We should stop this practice and instead infuse international affairs with compassion and concern for the human being, says K Haridas.
The agenda ultimately sets the tone for action. This provides the context within which decisions seem to be made. The underlying intentions and motives which are often well disguised then drive these meetings and set into motion clear targets and goals. The whole process then assumes a life of its own. It is driven by a momentum that gets many other interested parties to jump on the bandwagon. It is always an ‘us’ versus ‘them’ agenda that is presented on a moral high ground to win support.
The war on terrorism is a case in point. As soon as the agenda is set it is then globalised. Either you are with us or against us. For various motives, several countries then jump on the bandwagon; others are forced to sign in and the battle is on. It is a war on terrorism and it is sold on such terms as ‘evil’ to dehumanise the ‘other’. With all the media and press coverage, the agenda moves forward with good intentions hiding bad motives.
This benefits the war mongers, the weapons industry and those who feed the notion of violence. Violence begets violence and soon the very terror that you imagined becomes an imposing reality. The war mongers who have decided to use violence to deal with this threat create the very monsters that face them. Lives are lost. Violence takes on a momentum of its own. This breeds greater violence and, naturally, the chain of hate extends, breeding new terrorists to support the cause.
What if the context were different? If the agenda was ‘an end to terrorism’ then this would have been a more inclusive approach. The underlying issues that generate terrorism would also have surfaced on the agenda in addition to the need to deal with terrorism as a modus operandi to achieve goals. An end to terrorism is a concern for all. If the ‘other’ knows that his or her concerns are on the table, then we have an opportunity to dialogue, to negotiate and to bring about change.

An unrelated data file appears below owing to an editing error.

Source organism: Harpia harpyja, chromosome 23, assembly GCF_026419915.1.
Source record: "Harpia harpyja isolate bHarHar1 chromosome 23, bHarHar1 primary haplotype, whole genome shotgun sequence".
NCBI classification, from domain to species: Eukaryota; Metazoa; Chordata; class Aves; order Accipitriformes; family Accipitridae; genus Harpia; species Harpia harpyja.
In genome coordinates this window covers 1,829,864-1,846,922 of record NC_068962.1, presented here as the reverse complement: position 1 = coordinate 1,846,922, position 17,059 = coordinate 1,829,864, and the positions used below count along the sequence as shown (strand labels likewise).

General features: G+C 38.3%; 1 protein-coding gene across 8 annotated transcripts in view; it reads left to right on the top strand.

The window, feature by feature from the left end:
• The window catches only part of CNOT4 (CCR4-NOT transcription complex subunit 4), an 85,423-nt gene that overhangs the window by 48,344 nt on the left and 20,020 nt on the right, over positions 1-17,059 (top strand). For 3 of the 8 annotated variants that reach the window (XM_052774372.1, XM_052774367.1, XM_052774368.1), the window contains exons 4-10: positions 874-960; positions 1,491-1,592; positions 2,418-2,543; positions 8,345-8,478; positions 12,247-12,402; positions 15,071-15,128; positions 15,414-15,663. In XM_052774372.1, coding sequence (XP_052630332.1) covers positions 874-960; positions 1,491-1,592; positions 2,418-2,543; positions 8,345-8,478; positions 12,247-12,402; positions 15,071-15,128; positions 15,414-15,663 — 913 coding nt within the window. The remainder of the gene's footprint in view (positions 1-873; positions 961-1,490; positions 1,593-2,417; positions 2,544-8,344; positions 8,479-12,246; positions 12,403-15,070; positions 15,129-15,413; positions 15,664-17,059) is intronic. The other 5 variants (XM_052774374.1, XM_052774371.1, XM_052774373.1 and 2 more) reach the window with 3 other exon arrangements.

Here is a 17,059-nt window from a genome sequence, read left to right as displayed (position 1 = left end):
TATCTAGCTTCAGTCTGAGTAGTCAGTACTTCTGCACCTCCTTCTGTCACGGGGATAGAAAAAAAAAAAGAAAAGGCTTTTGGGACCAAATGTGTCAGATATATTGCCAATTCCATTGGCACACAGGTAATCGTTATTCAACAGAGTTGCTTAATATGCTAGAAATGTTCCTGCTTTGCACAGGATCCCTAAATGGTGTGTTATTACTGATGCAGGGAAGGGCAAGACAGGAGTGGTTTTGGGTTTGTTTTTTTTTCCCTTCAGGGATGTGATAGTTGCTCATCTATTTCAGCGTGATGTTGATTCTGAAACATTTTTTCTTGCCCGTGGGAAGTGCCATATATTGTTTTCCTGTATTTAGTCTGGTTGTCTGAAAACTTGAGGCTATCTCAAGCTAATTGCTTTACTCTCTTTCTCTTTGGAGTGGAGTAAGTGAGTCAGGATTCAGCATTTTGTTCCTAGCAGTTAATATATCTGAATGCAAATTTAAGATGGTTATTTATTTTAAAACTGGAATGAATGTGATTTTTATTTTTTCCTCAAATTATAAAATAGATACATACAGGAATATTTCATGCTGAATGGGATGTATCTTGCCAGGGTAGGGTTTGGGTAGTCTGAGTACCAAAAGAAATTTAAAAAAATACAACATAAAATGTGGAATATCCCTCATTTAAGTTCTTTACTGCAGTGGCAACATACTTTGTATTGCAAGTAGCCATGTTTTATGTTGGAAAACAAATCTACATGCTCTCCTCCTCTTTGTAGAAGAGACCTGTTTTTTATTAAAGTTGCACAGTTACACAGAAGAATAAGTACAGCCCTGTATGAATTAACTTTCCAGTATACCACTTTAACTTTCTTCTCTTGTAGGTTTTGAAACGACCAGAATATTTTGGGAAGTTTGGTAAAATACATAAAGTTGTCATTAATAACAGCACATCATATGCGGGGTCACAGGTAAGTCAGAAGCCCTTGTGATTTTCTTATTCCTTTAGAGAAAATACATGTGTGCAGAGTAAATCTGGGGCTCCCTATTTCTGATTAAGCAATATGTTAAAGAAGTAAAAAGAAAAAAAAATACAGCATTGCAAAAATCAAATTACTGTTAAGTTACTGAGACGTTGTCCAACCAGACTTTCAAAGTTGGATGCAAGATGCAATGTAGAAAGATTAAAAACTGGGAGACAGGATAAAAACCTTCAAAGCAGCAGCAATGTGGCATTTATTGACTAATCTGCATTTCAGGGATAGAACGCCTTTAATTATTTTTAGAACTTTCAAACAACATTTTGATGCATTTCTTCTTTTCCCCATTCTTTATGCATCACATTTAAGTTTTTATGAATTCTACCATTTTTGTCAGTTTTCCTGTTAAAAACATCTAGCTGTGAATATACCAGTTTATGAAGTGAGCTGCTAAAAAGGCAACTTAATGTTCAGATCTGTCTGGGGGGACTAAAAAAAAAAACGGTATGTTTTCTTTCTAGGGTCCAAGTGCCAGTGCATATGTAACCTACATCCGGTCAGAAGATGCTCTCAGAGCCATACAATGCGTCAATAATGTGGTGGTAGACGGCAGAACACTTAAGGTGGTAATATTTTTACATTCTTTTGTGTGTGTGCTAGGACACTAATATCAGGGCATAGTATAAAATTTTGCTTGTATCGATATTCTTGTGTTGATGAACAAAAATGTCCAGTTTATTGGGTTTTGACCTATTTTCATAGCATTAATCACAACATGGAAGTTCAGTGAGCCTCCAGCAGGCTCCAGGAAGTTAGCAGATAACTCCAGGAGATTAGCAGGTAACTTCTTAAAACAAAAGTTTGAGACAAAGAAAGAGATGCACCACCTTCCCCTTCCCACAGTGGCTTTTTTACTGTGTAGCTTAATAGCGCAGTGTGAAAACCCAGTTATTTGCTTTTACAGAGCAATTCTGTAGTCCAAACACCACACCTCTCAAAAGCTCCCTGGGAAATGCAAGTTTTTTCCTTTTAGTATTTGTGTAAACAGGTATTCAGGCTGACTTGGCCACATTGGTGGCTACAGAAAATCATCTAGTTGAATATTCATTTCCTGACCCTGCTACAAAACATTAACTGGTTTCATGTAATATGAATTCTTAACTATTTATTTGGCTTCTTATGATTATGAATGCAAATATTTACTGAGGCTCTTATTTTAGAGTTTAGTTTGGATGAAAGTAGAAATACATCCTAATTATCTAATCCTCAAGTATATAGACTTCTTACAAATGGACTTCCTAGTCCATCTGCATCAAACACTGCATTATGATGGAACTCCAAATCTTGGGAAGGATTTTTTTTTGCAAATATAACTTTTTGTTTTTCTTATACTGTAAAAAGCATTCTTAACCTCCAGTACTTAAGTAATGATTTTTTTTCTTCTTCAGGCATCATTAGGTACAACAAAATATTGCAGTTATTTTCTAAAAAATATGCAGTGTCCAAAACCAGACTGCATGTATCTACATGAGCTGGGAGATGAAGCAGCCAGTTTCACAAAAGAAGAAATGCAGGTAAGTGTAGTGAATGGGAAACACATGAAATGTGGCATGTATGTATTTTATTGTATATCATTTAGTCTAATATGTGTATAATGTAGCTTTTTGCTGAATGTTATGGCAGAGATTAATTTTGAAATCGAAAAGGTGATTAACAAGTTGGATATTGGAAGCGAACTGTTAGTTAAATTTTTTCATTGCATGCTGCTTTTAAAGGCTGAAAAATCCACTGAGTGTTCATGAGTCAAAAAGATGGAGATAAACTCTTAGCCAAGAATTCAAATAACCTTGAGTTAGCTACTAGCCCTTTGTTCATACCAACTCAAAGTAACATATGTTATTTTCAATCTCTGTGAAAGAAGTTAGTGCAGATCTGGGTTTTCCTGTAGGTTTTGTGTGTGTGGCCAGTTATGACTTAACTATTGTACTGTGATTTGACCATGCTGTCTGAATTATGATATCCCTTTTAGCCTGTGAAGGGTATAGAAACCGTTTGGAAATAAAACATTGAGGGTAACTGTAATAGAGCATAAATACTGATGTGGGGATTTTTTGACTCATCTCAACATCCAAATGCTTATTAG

It is akin to learning about ‘illness’ to understand ‘health’. Such a context will not get us far. Health, if it is to be understood, has to be studied in the context of health and the preventive measures that should be in place to ensure that the health and well being of people are safeguarded. With over 100 million people dead as a result of wars, when is humanity going to learn that there is a better way than violence.
Such a perspective can only thrive when we have a more compassionate view of the human being. The ‘other’ is at best and at ‘worse’ a being like me. Whatever may be the distinctions based on geographical locations, language, ethnicity, colour, class or religion, the ‘other’ remains a human being. I create the monsters that I want to deal with by my very response.
Once we demonise the ‘other’ then somehow we seem to find it easier to liquidate the other, mistreat the other and subjugate him or her to all sorts of torture and terror in the name of fighting terrorism. The same means are used by the perpetrators and the defenders. Both devalue ‘life’. Many of us unwittingly become victims of this demonising process either because of our own ignorance or for having bought into this ‘us’-versus-‘them’ strategy. Poverty, social tensions, inequality and the siege mentality drive people into hopelessness. Terrorism is often born out of such hopelessness. This is why the notion of human security is critical if sustained peace is to become a reality.
It is this demonising of the ‘other’ that has to stop. Without compassion this is not possible. This seems to be a quality and a factor that is missing in international affairs. Only the likes of HH The Dalai Lama or Archibishop Desmond Tutu emphasise this critical factor. Compassion is a quality born not from a reasoned mind. It is a heartfelt quality that has to be infused into the agenda if we want to see a difference in international affairs.
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